Before: Winter, Chief Judge, and Walker and Cabranes, Circuit Judges.
The opinion of the court was delivered by: José A. Cabranes, Circuit Judge
Appeal from an order of the United States District Court for the Southern District of New York (Kimba M. Wood, Judge), preliminarily enjoining defendants-appellants from prohibiting members of plaintiff-appellee Latino Officers Association from marching, in uniform and behind a Latino Officers Association banner, in various parades. Latino Officers Ass'n v. City of New York, No. 97 Civ. 1384(KMW), 1999 WL 386753 (S.D.N.Y. June 10, 1999). On appeal, defendants challenge the District Court's Conclusion that plaintiffs have demonstrated a likelihood of success on the merits of their First Amendment claims.
The City of New York, the New York City Police Department, Mayor Rudolph W. Giuliani, and Police Commissioner Howard Safir (collectively, the "NYPD") appeal from an order of the United States District Court for the Southern District of New York (Kimba M. Wood, Judge), entered June 10, 1999, preliminarily enjoining the NYPD from prohibiting members of plaintiff Latino Officers Association ("LOA") from marching, in uniform and behind an LOA banner, in various parades. See Latino Officers Ass'n v. City of New York, No. 97 Civ. 1384(KMW), 1999 WL 386753 (S.D.N.Y. June 10, 1999) ("LOA"). The District Court found, inter alia, that plaintiffs had demonstrated a substantial likelihood of success on the merits of their claim that the NYPD policy at issue violated LOA members' rights under the First Amendment. Several days before the last of the parades in question, in an order entered October 6, 1999, we affirmed the judgment of the District Court, and indicated that we would thereafter file an opinion explaining our reasons for that Disposition. We now explain those reasons.
The LOA is a fraternal organization that seeks to promote the ideals, goals, and interests of Hispanic officers in the NYPD. *fn1 The organization was founded in 1996 by a dissident faction of the Hispanic Society, another fraternal organization of the NYPD. The LOA is headed by plaintiff Anthony Miranda, and currently has about 1500 members; in contrast, the Hispanic Society has approximately 250 members.
In February 1997, plaintiffs brought this action, under 42 U.S.C. § 1983, challenging the process by which the NYPD officially recognizes groups composed of NYPD members organized on the basis of ethnicity, religion, and sexual orientation. Such official recognition-currently accorded to 25 groups, including the Hispanic Society, see LOA, 1999 WL 386753, at *1 n.2 (listing all 25)-allows an organization to use NYPD facilities for meetings and fundraising, to post notices on NYPD bulletin boards, to list events in the official NYPD calendar of events, and to recruit members at the Police Academy. In addition, only a recognized organization may seek permission on behalf of its members to march in a parade in uniform and behind the organization's banner. If a recognized organization is marching in a parade, any officer may march in uniform behind that organization's banner. In contrast, if an officer chooses to march behind the banner of an unrecognized group, he may not wear his NYPD uniform.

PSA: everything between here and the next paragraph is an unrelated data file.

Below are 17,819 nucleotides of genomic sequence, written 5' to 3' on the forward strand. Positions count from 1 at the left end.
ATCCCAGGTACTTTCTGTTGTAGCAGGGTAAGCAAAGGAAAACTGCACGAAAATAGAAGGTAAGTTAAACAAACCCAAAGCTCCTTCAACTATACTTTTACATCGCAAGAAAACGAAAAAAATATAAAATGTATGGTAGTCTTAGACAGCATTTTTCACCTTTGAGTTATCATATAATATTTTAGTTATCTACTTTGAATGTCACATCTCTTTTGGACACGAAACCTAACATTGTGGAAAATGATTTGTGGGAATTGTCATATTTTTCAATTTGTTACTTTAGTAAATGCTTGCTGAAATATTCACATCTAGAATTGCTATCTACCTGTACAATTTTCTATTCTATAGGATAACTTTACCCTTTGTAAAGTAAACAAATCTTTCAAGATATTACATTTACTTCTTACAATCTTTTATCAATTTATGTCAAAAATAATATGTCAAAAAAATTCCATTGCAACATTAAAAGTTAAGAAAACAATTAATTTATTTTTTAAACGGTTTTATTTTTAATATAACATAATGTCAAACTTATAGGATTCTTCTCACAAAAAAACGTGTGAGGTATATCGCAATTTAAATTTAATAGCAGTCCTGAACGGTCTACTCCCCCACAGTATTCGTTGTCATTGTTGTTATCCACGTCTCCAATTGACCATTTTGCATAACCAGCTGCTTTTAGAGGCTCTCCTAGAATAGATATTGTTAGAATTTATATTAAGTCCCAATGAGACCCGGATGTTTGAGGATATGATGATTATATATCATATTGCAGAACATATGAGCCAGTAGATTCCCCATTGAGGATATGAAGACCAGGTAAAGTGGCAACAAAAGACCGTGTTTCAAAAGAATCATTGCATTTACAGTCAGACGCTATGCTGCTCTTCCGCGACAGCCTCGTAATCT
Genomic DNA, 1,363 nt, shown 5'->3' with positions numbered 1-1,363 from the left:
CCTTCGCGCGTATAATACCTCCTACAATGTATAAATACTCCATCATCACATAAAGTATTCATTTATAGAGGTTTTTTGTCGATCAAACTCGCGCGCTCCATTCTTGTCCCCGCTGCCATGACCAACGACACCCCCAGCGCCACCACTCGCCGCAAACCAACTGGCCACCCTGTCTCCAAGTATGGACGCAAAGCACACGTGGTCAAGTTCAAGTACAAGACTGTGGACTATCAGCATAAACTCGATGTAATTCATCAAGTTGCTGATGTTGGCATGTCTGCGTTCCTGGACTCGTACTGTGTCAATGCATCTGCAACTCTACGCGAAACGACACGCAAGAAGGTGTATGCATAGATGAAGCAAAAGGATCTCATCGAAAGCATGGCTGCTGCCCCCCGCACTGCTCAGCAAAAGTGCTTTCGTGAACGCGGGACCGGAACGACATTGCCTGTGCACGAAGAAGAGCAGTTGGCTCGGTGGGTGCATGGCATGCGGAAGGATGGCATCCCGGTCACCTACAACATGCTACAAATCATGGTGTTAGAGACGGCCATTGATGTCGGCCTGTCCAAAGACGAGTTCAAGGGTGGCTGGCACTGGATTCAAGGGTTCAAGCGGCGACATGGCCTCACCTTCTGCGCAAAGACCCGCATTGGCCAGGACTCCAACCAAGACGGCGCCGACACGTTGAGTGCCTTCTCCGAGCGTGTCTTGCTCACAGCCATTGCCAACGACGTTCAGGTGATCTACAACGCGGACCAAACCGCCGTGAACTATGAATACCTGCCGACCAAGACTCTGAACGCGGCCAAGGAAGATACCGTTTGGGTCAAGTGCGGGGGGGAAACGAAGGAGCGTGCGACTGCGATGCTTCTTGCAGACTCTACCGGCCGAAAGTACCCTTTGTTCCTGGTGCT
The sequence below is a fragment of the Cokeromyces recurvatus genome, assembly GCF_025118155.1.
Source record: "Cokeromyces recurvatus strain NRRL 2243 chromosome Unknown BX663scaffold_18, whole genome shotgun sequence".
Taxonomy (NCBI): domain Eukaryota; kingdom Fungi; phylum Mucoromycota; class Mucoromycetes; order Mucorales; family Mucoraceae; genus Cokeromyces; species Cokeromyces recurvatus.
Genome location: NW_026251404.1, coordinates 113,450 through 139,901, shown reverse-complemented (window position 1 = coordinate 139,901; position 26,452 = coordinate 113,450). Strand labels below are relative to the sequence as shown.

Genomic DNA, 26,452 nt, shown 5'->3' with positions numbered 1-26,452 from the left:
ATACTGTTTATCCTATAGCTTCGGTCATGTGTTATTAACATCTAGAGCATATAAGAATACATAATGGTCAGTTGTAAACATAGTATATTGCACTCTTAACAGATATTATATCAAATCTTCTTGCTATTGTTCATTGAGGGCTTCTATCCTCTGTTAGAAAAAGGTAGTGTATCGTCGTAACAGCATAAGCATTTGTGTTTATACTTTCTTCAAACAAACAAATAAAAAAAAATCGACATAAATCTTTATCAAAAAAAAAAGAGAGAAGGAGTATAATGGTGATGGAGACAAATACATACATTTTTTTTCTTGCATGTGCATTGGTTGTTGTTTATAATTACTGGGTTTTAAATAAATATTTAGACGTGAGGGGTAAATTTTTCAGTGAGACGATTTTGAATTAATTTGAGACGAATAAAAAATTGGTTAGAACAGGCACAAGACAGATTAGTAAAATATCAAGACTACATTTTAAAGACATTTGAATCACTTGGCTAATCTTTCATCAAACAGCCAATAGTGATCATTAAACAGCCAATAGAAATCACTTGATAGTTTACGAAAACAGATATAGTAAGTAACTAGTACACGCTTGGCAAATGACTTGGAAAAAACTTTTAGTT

The process by which groups apply for recognition by the NYPD is now set forth in NYPD Personnel Bureau Memo 30 ("PBM 30"), which was promulgated in May 1998. According to PBM 30, "official recognition of an organization is at the sole discretion of the police commissioner." To be recognized, however, the objectives of a prospective organization "must be consistent with the goals and mission of the [NYPD] . . . [and] consistent with the law." Further, PBM 30 notes that, "[i]n order to promote harmony within the Department, discourage rivalries between groups of officers and conserve the resources of the Department hierarchy in meeting with and supervising the activities of recognized organizations, the Department discourages the formation of multiple organizations which purport to serve the same goals and missions."
The LOA applied for recognition from the NYPD pursuant to PBM 30 in May 1998 and, when no response was forthcoming, again in January 1999. *fn2 On May 5, 1999, defendant Safir denied the LOA's application, asserting that the LOA's purposes and objectives mirrored those of the Hispanic Society, which was already recognized by the NYPD. The LOA questions whether this justification was offered in good faith, contending that the NYPD favors the Hispanic Society because it has political ties to the Mayor and because it has not been as active as the LOA in challenging NYPD discrimination against minorities.
Following the NYPD's rejection of the LOA's application for recognition, plaintiffs moved for a preliminary injunction with respect to only the parade provisions of the NYPD recognized group policy. Specifically, plaintiffs sought an order prohibiting the NYPD from preventing members of the LOA from marching in uniform and behind the LOA banner in five parades from June 1999 to October 1999. *fn3 The District Court granted the motion, finding that plaintiffs had a First Amendment interest in wearing NYPD uniforms in public parades and that the NYPD had failed to demonstrate that plaintiffs' interest was "outweighed by [the] expression's necessary impact on the actual operation of the Government." LOA, 1999 WL 386753, at *4 (internal quotation marks omitted). *fn4 This appeal followed. *fn5 Like the preliminary injunction, this appeal concerns only the parade provisions of the NYPD recognized group policy.
We review a decision to grant a preliminary injunction for abuse of discretion. See SEC v. Cavanagh, 155 F.3d 129, 132 (2d Cir. 1998). A preliminary injunction will be overturned if the district court "applie[d] legal standards incorrectly or relie[d] upon clearly ...